The Stonewall Riots Taught Gay Activists to Fight Back
These days, we take it for granted that June is Pride month, and that we celebrate the anniversary of the Stonewall riots as the start of the modern queer liberation movement. But for several years prior to Stonewall, LGBT activists held a very different event every year on July 4th: They were called the Annual Reminders, and they set the stage for the rallies and protests and parades that we know today.
How the Annual Reminders Began
It started after a protest at the White House in 1965. Member of the Mattachine Society, the Janus Society and the Daughters of Bilitis — under the combined name of the East Coast Homophile Organizations (ECHO) — picketed the White House on April 17, 1965.
However, this only became an annual event, thanks to Craig Rodwell, a longtime New York activist. Founder of the Oscar Wilde Memorial Bookshop, Rodwell dated Harvey Milk, organized “sip-ins” to protest laws against serving alcohol to gay people, and picketed Cuba’s violence against gays at the United Nations.
Rodwell was inspired to start something similar to the White House protest in Philadelphia, near the Liberty Bell. ECHO coordinated the picket, which was attended by just thirty-nine people. (Nationally, there were only about 200 out and public LGBT activists at the time.)
Those thirty-nine were a who’s who of queer activism in the ’60s: Barbara Gittings, Frank Kameny, Kay Tobin and more. It was the most people who had ever gathered to publicly protest for LGBT rights.
It was a vastly different affair from Prides today. There was a strict dress code of suits and ties for men, dresses for women. It was important to organizers that gays look respectable and familiar to straight society.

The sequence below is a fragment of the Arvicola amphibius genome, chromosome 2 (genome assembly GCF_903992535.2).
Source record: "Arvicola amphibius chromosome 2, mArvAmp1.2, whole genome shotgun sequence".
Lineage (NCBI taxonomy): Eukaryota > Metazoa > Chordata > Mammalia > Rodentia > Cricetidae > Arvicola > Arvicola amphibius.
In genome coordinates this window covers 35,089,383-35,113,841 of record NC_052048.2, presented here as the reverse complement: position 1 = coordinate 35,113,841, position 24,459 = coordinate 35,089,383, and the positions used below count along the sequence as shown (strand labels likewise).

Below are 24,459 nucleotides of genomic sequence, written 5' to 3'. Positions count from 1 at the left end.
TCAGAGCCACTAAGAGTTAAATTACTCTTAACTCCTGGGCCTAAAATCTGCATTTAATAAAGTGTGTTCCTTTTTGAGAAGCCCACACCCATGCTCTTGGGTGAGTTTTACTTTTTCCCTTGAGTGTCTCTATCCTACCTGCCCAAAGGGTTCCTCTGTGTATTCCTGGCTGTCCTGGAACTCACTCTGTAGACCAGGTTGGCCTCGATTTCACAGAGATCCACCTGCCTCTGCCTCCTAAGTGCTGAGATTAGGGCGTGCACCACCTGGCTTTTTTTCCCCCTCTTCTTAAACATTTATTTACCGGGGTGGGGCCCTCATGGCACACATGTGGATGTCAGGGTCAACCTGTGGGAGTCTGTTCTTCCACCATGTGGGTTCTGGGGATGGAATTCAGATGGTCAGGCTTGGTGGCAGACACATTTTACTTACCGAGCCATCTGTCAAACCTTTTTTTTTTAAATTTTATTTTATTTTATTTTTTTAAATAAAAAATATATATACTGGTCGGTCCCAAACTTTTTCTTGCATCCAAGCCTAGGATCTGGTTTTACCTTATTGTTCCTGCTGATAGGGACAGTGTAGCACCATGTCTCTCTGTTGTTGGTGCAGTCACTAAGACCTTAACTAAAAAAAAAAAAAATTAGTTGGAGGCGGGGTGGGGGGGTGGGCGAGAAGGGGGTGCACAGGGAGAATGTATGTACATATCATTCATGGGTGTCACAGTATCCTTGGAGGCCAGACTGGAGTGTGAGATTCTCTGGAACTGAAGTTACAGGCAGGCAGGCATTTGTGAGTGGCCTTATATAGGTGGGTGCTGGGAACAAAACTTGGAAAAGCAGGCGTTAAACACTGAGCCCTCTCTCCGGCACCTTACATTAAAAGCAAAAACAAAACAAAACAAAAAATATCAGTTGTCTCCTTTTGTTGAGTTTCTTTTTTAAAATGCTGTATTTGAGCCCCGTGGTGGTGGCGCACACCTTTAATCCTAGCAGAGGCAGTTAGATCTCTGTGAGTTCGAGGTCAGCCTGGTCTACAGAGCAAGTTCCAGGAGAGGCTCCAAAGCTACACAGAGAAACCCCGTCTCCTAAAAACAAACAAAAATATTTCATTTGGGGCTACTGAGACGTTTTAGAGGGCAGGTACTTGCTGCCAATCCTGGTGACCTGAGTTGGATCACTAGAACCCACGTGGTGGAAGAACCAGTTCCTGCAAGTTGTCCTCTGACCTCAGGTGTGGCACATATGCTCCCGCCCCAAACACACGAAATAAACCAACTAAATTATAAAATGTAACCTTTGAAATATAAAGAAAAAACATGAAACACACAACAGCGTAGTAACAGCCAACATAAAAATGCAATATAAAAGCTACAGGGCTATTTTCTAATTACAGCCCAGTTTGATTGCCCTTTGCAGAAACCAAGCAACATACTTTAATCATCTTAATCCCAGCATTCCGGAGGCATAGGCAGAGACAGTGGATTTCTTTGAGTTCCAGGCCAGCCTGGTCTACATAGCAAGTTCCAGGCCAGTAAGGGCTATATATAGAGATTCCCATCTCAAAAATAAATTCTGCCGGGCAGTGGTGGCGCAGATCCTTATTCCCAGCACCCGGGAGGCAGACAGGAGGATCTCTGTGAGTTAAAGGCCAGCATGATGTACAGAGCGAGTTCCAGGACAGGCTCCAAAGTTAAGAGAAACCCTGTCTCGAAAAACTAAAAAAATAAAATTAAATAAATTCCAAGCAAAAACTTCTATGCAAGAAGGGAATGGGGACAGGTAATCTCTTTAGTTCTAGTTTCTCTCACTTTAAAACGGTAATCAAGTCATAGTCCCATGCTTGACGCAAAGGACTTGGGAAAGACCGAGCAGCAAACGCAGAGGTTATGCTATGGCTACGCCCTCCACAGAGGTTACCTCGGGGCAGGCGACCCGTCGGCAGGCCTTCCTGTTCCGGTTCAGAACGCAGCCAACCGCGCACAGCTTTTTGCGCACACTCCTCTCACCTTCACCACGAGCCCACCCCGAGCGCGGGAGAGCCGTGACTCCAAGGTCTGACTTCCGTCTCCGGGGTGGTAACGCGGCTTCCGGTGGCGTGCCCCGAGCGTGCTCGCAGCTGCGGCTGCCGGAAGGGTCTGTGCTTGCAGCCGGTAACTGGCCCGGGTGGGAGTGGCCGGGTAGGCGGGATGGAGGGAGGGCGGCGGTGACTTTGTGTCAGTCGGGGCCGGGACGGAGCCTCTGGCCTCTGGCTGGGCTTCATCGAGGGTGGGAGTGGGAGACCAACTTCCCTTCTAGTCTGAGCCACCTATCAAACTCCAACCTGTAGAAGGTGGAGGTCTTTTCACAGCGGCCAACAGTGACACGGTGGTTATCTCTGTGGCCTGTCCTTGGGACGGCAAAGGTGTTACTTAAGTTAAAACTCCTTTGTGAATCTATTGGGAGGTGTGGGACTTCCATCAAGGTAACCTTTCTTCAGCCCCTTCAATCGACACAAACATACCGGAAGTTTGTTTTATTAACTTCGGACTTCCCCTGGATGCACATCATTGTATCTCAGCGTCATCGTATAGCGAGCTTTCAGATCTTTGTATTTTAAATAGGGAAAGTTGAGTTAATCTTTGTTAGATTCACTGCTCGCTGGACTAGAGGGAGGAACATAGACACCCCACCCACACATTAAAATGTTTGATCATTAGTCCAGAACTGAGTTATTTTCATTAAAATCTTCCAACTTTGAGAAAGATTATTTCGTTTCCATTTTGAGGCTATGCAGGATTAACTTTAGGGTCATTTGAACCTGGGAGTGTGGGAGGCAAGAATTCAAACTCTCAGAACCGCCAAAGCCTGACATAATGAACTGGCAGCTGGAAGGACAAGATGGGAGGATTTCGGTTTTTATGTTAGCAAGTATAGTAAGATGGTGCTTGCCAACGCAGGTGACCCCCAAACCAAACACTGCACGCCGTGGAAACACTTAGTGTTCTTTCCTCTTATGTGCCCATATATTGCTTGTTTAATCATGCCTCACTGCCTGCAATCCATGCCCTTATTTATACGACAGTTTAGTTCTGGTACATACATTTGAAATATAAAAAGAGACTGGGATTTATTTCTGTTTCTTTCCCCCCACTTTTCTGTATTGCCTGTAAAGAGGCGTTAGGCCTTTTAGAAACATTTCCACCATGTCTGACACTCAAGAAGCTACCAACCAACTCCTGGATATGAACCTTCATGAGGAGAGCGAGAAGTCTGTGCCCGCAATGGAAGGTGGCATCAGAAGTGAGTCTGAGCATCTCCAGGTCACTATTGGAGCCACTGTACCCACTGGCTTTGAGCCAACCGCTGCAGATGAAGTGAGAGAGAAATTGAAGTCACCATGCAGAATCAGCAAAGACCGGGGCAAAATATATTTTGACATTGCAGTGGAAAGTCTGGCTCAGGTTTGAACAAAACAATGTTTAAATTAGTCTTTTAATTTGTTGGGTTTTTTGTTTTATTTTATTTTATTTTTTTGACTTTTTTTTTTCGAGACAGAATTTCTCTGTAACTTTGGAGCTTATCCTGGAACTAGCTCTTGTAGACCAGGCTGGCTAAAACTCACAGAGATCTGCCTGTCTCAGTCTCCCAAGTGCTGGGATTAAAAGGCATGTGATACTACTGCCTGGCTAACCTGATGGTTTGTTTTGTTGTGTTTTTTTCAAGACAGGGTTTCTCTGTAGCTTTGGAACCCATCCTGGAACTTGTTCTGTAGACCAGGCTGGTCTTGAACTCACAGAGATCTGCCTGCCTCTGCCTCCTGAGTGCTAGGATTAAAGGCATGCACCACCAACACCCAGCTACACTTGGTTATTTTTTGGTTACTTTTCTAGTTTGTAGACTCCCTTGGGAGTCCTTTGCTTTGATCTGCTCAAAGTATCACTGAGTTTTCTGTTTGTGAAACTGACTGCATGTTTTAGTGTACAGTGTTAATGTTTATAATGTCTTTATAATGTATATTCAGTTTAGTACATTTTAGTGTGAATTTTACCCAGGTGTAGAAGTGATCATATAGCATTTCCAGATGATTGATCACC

A Stagnant Protest
Although the protests occurred every year on July 4th, they attracted little attention and did not grow in size. The pickets were peaceful affairs, and barely registered on anyone’s radar. Perhaps because everyone was so well-behaved, it was easy for the public to ignore what was going on.
The emphasis on looking acceptable was so severe that one of the organizers, Frank Kameny, tried to separate two women who were holding hands. Rodwell denounced him for it.
Re-Invigorated by Stonewall
Stonewall changed everything. After three years of quiet Annual Reminders, the Stonewall Riots happened in late June of 1969. The riots were raucous and violent and drew media attention; the Annual Reminder organizers saw that there was suddenly public interest in outraged homosexuals. And importantly, outrage was drawing more people into the streets.
The final Annual Reminder happened just a few weeks after the riots, and organizers could tell that a change was needed. Dissent was far more effective.
Turning the Annual Reminder into Pride
A few weeks after the riots, ECHO met to discuss changes to the Annual Reminders. They decided to move the event from Philadelphia to New York and shift it to June, commemorating the riots. It would also be renamed Christopher Street Liberation Day, and simultaneous events were to be held across the country.
That was when everything changed. The next year, Christopher Street Liberation Day was a huge success, drawing large crowds. There were additional marches in Chicago, Los Angeles, and San Francisco. In the intervening years, the event became known as “Gay Liberation Day,” and then finally “Gay Pride.”
There was a perfect confluence of events that made Pride possible — without the Annual Reminders, without Stonewall, and without the organizing behind the scenes, we likely wouldn’t have a reason to celebrate in June. And we likely wouldn’t have the rights and freedoms that today are so easy to take for granted.
Featured image by nito100 via iStockPhoto.